Hokuto Morita, MD
Clinical Assistant Professor, Neurology & Neurological Sciences

Dr. Hokuto Morita received a bachelor’s degree in Molecular and Cell Biology with a Neurobiology emphasis at the University of California at Berkeley, subsequently attaining a Master’s degree in Neuroscience at Johns Hopkins, where he did research on cell models of Huntington’s disease and other triplet repeat disorders. Following this, he finished both medical school and internship at Penn State Hershey. He completed his neurology residency at the Mayo Clinic in Rochester, MN. He then went on to complete a 2 year movement disorders fellowship with a special emphasis in both DBS and hereditary ataxias and choreas at the University of Florida under the mentorship of Dr. Michael Okun. During his fellowship he performed approximately 100 intraoperative microelectrode recordings for DBS surgery.

His initial interest in movement disorders stemmed from his own experiences with a movement disorder, but thereafter fell in love with the underlying science. He was very impressed with Dr. Rodolfo Llinas‘s assertion that movement was a key driving force in the evolution of nervous systems. His interest in movement is not just restricted to abnormal movement, but also appreciates the beauty of movement in all of its forms and enjoys watching athletes, dancers, and animals in movement. He regularly attends dance performances and is excited about the possibilities of dance and other expressive movements for the treatment of movement disorders.

Dr. Morita has clinical expertise in the treatment and diagnosis of Parkinson’s disease, atypical parkinsonism, Huntington’s disease, ataxia, tremor, dystonia, myoclonus. He has also written publications related to DBS targeting and management.  Dr. Morita has a special research interest in hereditary movement disorders, particularly familial forms of ataxia and chorea, and hyperkinetic movement disorders.

He enjoys working with nonprofit movement disorder patient organizations and has written several patient education articles.

Veronica E. Santini, MD
Clinical Assistant Professor, Neurology & Neurological Sciences

Dr. Santini received her Bachelor’s of Science in Chemistry at the University of Miami before traveling to Boston to complete a Master’s of Arts and her Medical Doctorate Degree at Boston University, School of Medicine. She continued her training there as a Resident in Neurology, becoming chief resident in her final year, as well as her fellowship in Movement Disorders under Dr. Saint Hilaire.

Dr. Santini is a board-certified neurologist and Clinical Assistant Professor of Neurology at Stanford University specializing in the diagnosis and management of movement disorders including Parkinson's disease and atypical parkinsonism, Huntington's disease, dystonia, tic disorder, tremor, & ataxia. Dr. Santini also has a special interest in disorders of the autonomic nervous system which is the primary focus of her research. She takes a holistic approach to patient care and hope to integrate conservative and alternative therapies where appropriate. She is also proficient in the use of DBS and Botox.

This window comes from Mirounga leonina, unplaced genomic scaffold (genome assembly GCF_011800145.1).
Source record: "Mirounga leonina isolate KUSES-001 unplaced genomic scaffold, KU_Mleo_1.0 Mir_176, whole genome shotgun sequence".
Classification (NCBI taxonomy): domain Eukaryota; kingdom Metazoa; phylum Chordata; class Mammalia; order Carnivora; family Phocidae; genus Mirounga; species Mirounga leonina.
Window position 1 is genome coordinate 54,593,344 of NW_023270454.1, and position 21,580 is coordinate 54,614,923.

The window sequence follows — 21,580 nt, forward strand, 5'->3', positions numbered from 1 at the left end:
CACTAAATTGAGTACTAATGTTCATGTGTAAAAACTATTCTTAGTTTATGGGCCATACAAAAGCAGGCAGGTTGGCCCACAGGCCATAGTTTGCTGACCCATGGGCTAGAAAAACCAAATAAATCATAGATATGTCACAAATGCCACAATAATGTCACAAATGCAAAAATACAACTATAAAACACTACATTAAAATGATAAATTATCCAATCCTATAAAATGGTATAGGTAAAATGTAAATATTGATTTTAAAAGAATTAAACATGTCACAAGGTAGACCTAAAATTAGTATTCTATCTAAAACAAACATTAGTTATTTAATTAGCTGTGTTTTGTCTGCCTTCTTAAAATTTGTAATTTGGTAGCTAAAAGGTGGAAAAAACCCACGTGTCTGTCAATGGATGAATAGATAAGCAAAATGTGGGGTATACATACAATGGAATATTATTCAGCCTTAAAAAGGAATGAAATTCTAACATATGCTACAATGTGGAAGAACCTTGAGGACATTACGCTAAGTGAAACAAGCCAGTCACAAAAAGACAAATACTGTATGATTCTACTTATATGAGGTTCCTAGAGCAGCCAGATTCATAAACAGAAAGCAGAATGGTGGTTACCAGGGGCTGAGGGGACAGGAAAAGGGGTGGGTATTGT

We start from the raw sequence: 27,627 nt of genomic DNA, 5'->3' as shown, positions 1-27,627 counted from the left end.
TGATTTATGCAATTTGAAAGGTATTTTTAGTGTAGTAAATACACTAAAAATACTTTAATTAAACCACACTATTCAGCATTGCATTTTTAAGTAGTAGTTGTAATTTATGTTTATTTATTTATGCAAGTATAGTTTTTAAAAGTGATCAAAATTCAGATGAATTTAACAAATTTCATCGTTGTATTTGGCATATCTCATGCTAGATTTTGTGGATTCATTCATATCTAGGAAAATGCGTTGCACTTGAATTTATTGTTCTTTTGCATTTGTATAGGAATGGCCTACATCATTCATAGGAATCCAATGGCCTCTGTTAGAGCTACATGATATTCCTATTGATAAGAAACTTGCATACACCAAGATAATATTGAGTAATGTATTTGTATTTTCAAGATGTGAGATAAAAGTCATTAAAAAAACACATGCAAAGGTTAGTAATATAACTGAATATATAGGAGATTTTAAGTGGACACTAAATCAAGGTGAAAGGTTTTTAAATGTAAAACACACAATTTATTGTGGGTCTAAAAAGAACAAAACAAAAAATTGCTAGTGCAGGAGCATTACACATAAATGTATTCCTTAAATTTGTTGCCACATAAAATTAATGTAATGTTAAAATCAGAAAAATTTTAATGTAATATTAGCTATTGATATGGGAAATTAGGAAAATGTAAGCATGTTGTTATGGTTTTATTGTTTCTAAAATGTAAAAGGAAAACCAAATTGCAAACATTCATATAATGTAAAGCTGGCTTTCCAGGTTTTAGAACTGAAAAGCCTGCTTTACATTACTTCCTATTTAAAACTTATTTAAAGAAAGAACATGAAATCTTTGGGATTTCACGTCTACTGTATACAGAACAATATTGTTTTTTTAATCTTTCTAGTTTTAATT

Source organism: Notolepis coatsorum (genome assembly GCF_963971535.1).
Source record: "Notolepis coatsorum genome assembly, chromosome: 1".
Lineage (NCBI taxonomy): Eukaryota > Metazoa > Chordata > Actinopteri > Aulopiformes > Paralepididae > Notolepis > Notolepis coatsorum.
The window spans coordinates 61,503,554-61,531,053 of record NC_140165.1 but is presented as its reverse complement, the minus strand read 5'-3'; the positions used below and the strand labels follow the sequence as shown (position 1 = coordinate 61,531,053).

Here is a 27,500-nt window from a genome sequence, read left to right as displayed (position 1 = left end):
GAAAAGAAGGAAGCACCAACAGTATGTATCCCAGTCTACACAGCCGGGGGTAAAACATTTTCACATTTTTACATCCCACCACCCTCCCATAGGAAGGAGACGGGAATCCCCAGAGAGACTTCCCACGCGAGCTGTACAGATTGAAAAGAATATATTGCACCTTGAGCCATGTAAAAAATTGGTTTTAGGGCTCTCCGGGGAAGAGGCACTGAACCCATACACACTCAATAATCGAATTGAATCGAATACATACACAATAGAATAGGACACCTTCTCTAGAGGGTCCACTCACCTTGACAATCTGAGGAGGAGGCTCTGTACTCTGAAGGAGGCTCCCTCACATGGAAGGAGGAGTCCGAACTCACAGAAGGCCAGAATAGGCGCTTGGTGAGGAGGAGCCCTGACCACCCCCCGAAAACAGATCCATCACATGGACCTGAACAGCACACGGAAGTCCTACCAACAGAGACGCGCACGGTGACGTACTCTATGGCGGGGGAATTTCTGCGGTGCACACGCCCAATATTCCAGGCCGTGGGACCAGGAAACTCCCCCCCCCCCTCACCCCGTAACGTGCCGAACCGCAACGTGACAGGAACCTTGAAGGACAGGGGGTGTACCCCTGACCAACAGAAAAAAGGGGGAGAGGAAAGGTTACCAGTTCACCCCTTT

Dr. Santini is passionate about medical student and resident education and has taken multiple leadership roles in these areas. She was the first fellow to take on the role of Assistant clerkship director for the medical student Neurology clerkship at Boston University, School of Medicine and has continued in this role at Stanford University. She has mentored over 30 medical students, residents, and fellows and has a keen eye for curriculum development and novel student centered initiatives.

Dr. Santini also is enthusiastic about global health and started an initiative to bring multidisciplinary teams of attendings, trainees, nurses, physical therapists, and pharmacists to travel to Haiti and provide much needed neurologic care. She was recently appointed an ambassador to the St. Luke Foundation in Port-au-Prince and hopes to continue working nationally with other neurologists to bring more continuous neurologic care to underserved areas and expand her focus to Africa and South America.

Laurice Yang, MD
Clinical Assistant Professor, Neurology & Neurological Sciences

Dr. Laurice Yang received her bachelor’s degree in Molecular Cell Biology at the University of California in Berkeley.  Subsequently, she earned a master’s degree in Health Administration at the University of Southern California where she received the high honor as a Dean Merit Scholar.  She went on to obtain her medical degree from the University of Vermont and completed her neurology residency at the University of Southern California where she was appointed Neuroscience Chief Resident and spent the year revamping the entire medical student/resident education curriculum.  She completed her clinical training as a movement disorders fellow at the University of California in Los Angeles under Dr. Jeff Bronstein. 

Dr. Laurice Yang is a board certified neurologist, specializing in the diagnosis of movement disorders including Parkinson’s disease, atypical parkinsonian disorders, Essential Tremor, and Huntington’s disease.  Dr. Yang has a particular interest in dystonia and spasticity and has been trained to perform botulinum toxin injection under ultrasound guidance to better ensure accuracy and efficacy with each procedure. 

Dr. Yang’s research interest lies in understanding how rehabilitation and sensorimotor retraining techniques could improve dystonia.  Simple interventions such as watching or imagining certain motor tasks can improve motor performance in patients with many neurological diseases such as Parkinson’s disease, stroke and cerebral palsy, however their use in dystonia remains unclear.  Dr. Yang’s research involves using these unique rehabilitation techniques to alleviate the symptoms of dystonia.